Jan 29 2013
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US shale oil boom: A game changer?
JEDDAH - Reports about the US shale oil boom being a game changer have proliferated after the November 2012's prediction by the Paris-based International Energy Agency (IEA) that the United States will overtake Saudi Arabia and Russia to become the world's biggest oil producer by 2020 and energy self-sufficient by 2030. While such rosy predictions play well to the IEA's audience, which is largely American, they don't stand up to scrutiny.
Still, it is clear that US shale resources might play a significant role in non-OPEC supply prospects. The paper will argue that US shale oil production would hardly make a dent in the global oil supplies as it would largely offset the decline in US conventional oil production. It will also argue that the US would never be able to overtake Saudi Arabia or Russia in oil production and would continue to be dependent on oil imports for the foreseeable future, Mamdouh G. Salameh, World Bank - Oil Market Consultancy Service, said in a working paper early this month.
The paper concluded that the shale oil boom in the United States would not be easy to replicate in the rest of the world. As to shale oil's current production and supply prospects, total US production from known "main" plays is projected to increase from about 1 million barrels a day (mbd) in 2012 to 2 mbd in 2020 possibly reaching 3 mbd from 2025 onwards.
However, the increase in US shale oil production of 1 mbd between 2012 and 2020 would hardly offset the normal annual depletion rate of 3 percent-5 percent in US conventional oil production, estimated at 1.2 mbd-2.0 mbd during the same period. 3 So the global oil market would hardly benefit from the US shale production.
Outside the US, there is shale oil potential in 85 basins around the world. Some projections show that tight oil production will increase from less than 2 percent of global oil capacity in 2012 to more than 4 percent in 2020. With regard to the economics of shale oil development in the US, the drilling and completion costs for a horizontal shale well currently ranges from $4 to $6 million.
Drilling and completion costs required to develop a shale oil play will typically amount to $50,000-$75,000 per flowing barrel. This relatively high cost arises from the steep first year decline rate of 70 percent - 90 percent for the wells.
Nevertheless, a break-even oil price of $72-$80/barrel suggests that most shale oil plays are profitable at current oil price levels. There are large uncertainties about the size of US shale oil resources with estimates ranging between 800 billion barrels to 1.5 trillion barrels and spread all over the United States.
Although no serious attempts have been made yet to analyze its size, it seems that even if the in-place volumes are large, reserves will not be as high due to very low recovery factors, presently in the range of 1 percent to 10 percent with few exceptions. It is one thing having huge resources of shale oil in-place and quite another turning them into a sizeable production capacity.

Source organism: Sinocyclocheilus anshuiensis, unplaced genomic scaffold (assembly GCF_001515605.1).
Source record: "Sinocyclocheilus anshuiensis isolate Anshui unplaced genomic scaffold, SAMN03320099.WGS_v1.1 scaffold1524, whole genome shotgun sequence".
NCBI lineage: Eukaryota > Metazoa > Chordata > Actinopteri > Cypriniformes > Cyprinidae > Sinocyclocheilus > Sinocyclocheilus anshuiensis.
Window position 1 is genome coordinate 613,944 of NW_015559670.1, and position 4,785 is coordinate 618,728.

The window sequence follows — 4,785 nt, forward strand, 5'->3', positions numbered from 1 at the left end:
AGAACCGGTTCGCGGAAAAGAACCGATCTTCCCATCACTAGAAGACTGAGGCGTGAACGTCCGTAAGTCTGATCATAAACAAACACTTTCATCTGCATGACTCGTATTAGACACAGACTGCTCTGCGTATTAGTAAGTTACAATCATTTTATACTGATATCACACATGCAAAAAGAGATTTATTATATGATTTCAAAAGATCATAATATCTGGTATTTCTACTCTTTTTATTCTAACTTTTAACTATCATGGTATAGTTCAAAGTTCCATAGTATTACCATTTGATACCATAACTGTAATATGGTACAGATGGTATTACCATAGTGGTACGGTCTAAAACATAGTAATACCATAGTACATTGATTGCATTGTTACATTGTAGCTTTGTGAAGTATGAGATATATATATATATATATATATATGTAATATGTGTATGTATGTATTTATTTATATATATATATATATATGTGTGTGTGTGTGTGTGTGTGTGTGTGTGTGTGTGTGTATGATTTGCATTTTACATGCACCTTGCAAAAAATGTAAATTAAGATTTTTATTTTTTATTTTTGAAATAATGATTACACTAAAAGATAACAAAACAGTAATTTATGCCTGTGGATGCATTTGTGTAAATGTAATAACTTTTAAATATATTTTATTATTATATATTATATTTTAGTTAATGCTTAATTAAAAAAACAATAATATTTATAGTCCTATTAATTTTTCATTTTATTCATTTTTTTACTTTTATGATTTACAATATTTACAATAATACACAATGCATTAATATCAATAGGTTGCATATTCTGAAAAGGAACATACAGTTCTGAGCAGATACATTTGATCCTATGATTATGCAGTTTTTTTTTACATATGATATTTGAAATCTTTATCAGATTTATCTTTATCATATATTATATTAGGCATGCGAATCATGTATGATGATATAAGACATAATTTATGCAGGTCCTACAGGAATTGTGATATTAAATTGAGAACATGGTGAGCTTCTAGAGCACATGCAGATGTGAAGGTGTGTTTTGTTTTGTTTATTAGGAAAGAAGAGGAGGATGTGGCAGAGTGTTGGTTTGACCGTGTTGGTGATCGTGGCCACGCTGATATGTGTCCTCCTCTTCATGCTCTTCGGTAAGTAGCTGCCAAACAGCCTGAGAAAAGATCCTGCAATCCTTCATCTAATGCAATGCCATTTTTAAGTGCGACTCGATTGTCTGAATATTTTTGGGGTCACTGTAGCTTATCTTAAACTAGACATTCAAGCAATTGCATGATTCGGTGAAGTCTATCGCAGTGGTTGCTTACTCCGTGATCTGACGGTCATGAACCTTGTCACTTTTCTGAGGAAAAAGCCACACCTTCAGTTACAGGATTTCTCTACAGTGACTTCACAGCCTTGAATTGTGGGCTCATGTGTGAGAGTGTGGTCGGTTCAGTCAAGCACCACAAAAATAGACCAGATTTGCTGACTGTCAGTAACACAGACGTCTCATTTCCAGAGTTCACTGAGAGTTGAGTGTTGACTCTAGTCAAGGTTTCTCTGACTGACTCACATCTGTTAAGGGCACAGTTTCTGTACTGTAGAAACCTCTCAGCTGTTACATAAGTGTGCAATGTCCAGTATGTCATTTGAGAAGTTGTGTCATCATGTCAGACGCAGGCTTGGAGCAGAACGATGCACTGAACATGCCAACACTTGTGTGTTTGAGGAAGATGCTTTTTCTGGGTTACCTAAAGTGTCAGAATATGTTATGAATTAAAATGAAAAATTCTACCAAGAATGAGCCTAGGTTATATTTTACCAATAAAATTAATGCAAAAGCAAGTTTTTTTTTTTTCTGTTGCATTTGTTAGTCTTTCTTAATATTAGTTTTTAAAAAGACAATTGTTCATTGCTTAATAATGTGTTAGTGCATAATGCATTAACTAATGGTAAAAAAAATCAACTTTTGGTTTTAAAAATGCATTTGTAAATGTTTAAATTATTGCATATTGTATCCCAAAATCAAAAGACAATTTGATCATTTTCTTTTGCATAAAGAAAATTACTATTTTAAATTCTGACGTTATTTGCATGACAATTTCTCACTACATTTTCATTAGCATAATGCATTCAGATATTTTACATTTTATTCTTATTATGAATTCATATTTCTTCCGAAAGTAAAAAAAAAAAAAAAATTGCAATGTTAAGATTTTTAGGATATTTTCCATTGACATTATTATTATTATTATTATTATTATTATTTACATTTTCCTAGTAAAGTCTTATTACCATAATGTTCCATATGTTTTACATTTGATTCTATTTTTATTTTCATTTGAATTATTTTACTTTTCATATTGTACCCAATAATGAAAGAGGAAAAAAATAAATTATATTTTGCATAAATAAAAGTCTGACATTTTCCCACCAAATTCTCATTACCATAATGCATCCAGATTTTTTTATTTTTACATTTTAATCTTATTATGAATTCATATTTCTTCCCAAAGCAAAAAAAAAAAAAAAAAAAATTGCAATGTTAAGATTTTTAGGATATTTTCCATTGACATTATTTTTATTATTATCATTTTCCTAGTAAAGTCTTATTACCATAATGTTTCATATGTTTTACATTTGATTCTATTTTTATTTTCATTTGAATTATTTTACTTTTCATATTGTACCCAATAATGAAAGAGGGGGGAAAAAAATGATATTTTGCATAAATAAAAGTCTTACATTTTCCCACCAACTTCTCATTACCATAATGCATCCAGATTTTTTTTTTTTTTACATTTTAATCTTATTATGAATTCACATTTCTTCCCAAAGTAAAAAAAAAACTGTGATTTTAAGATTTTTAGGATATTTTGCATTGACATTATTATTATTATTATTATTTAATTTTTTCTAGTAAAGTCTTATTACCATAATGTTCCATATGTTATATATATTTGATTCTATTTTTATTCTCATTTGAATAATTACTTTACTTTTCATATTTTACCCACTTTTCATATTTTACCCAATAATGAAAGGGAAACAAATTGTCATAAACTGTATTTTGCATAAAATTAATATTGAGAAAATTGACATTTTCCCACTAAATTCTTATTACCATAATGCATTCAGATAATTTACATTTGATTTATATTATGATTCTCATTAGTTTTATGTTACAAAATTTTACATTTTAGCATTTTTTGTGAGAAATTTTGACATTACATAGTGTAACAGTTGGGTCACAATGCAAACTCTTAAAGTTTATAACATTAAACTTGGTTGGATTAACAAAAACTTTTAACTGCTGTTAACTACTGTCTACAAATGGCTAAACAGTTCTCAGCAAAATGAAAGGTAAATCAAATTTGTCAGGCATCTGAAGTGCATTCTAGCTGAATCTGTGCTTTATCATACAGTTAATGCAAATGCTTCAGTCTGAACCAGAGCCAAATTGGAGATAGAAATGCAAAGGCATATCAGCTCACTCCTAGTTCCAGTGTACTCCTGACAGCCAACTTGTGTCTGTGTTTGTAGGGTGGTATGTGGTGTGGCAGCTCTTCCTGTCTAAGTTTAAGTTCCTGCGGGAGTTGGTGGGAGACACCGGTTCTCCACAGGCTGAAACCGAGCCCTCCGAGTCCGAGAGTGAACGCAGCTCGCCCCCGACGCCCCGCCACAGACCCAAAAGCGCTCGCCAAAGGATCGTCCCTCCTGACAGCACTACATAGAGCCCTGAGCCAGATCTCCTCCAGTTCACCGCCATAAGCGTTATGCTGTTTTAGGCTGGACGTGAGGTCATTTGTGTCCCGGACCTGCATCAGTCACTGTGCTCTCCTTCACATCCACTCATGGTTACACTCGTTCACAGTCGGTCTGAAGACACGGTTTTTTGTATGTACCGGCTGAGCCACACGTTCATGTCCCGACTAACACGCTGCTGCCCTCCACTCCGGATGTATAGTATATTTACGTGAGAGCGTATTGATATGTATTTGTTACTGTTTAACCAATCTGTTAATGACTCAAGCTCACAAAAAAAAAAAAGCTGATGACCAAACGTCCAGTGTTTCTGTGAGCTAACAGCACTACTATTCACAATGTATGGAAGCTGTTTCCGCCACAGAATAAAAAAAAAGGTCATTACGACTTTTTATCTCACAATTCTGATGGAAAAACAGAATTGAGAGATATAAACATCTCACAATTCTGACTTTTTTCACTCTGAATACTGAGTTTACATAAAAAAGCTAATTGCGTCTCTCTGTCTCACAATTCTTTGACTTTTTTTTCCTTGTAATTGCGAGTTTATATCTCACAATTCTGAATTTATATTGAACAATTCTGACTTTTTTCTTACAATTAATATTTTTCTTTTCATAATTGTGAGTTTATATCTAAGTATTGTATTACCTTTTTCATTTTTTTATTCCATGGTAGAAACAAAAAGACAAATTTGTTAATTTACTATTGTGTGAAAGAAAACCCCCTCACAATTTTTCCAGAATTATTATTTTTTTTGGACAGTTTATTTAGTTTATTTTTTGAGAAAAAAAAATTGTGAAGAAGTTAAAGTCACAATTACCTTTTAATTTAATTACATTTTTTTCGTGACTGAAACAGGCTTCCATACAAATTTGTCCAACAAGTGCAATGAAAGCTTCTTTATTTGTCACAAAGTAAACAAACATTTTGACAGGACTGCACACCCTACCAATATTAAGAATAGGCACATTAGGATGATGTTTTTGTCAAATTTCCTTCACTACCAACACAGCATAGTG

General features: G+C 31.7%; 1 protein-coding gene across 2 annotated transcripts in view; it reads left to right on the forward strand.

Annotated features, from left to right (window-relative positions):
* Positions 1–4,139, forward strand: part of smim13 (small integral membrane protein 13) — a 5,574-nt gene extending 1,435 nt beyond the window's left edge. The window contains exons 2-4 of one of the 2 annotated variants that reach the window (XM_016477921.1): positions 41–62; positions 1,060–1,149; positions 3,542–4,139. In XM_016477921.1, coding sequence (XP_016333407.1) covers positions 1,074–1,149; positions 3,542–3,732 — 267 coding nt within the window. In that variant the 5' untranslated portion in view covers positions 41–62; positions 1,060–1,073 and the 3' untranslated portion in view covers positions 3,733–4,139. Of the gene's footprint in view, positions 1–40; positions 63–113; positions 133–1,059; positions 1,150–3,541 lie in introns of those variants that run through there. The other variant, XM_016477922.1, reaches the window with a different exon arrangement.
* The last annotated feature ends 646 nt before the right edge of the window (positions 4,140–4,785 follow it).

According to the US Energy Information Administration's (EIA's) 2012 Energy Outlook, the unproved technically recoverable shale and tight oil resources in the US were estimated in 2010 at 33 billion barrels (bb), with recoverable shale gas resources about 480 trillion cubic feet (tcf). For the latter, it is worth mentioning that this level is almost half that reported (827 tcf) a year earlier. It is a further indication of the large uncertainties still associated with recoverable resource estimates.
US oil production is projected to increase from 6.41 mbd in 2012 to a projected 7.50 mbd in 2019. The growth results largely from a significant increase in onshore crude oil production, particularly from shale and other tight formations.
After about 2020, production begins declining gradually to 6.1 mbd by 2035 through to 2040 as producers develop sweet spots first and then move to less productive or less profitable drilling areas.
Oil imports are projected to decline from 65 percent of consumption in 2012 to 60 percent by 2019 before they resume their rise reaching 68 percent by 2035. This means that there is neither a chance for the United States ever to become self-sufficient in oil nor to overtake either Saudi Arabia or Russia in oil production. The fall of imports since 2009 reflected two things: a decline in domestic demand in the wake of the 2008-09 global financial crisis and increasing shale oil production.
The IEA said it saw US oil production rising to 10 mbd by 2015 and 11.1 mbd in 2020 before slipping to 9.2 mbd by 2035. Saudi Arabian oil output would be 10.9 mbd by 2015, the IEA said, 10.6 mbd in 2020 but would rise to 12.3 mbd by 2035.
Russian oil output, which over the past decade has been steadily above Saudi Arabia, is projected to stay flat at over 10 mbd until 2020, when it will start to decline to reach just above 9 mbd by 2035.
Allowing for the slow shale oil production and the steep depletion in US conventional oil production ranging from 3 percent-5 percent per annum, the projected US oil production by 2020 would amount to no more than 7.40 mbd, far less than the IEA projection of 11.10 mbd and far below the projected production of Saudi Arabia and Russia at 10.60 mbd and 10 mbd respectively.
Moreover, that level of shale oil production is probably sustainable for a couple of years because of the early peak and steep first year decline in shale production rates from new wells estimated between 70 percent and 90 percent.
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